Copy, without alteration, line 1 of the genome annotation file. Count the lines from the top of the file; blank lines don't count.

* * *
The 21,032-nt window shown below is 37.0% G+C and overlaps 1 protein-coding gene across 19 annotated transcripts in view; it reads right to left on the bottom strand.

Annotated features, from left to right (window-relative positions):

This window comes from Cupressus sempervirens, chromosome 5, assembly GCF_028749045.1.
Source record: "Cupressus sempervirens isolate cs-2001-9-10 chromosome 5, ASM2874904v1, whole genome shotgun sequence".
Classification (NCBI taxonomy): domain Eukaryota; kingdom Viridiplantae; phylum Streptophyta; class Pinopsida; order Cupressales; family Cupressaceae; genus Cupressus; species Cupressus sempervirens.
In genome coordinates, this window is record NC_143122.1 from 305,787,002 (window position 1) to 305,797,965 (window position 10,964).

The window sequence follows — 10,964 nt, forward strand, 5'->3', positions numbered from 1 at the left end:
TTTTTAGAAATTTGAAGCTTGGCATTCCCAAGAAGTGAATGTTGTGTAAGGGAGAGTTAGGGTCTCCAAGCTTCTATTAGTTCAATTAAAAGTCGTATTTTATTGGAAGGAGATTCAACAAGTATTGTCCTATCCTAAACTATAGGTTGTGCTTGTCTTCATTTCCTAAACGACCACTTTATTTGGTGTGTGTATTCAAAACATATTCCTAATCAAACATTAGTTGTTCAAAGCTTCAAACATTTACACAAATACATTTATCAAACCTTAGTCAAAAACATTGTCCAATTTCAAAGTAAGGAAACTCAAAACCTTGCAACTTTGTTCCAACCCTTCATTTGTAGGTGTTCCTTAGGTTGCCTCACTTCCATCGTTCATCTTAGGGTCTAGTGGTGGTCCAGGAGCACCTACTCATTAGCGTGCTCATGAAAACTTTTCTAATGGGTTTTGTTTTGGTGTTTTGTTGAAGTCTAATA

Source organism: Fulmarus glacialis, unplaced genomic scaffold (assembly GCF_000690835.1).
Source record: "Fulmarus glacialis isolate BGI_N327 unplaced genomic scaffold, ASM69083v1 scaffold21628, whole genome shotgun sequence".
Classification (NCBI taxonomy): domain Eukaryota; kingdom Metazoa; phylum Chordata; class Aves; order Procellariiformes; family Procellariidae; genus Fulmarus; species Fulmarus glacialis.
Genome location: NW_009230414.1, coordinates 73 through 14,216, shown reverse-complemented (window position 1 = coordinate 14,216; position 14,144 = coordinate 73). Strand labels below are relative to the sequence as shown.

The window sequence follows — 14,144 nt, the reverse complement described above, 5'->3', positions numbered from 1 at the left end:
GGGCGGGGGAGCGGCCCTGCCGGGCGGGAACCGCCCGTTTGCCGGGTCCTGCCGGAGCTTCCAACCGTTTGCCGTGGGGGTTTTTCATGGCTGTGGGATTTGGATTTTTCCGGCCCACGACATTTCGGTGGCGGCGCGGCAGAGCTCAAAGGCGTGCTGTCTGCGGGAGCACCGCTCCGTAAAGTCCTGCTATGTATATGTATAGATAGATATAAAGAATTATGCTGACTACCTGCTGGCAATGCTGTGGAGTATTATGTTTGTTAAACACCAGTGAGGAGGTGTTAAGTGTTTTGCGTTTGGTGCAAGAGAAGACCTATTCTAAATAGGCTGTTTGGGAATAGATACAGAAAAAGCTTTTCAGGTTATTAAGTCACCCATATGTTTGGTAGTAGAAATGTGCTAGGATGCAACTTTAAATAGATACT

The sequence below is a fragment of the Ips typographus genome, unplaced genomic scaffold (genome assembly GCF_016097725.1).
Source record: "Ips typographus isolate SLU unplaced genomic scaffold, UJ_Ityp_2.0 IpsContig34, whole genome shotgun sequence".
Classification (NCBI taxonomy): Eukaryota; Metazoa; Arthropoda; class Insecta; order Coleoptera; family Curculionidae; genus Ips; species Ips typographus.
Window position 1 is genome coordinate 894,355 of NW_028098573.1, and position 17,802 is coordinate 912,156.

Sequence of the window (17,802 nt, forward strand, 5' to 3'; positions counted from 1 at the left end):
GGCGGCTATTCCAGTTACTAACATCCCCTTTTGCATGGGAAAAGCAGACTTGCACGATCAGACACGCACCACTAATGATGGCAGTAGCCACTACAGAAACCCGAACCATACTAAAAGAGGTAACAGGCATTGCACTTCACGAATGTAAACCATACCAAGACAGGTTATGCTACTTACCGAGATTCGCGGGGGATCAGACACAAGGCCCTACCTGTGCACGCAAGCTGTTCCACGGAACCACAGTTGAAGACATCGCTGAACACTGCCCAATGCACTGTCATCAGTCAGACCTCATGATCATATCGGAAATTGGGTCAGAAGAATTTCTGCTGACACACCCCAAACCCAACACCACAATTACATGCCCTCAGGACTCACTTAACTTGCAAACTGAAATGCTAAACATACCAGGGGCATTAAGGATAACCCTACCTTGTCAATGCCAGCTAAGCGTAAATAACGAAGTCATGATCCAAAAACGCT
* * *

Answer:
The 21,032-nt window shown below is 37.0% G+C and overlaps 1 protein-coding gene across 19 annotated transcripts in view; it reads right to left on the bottom strand.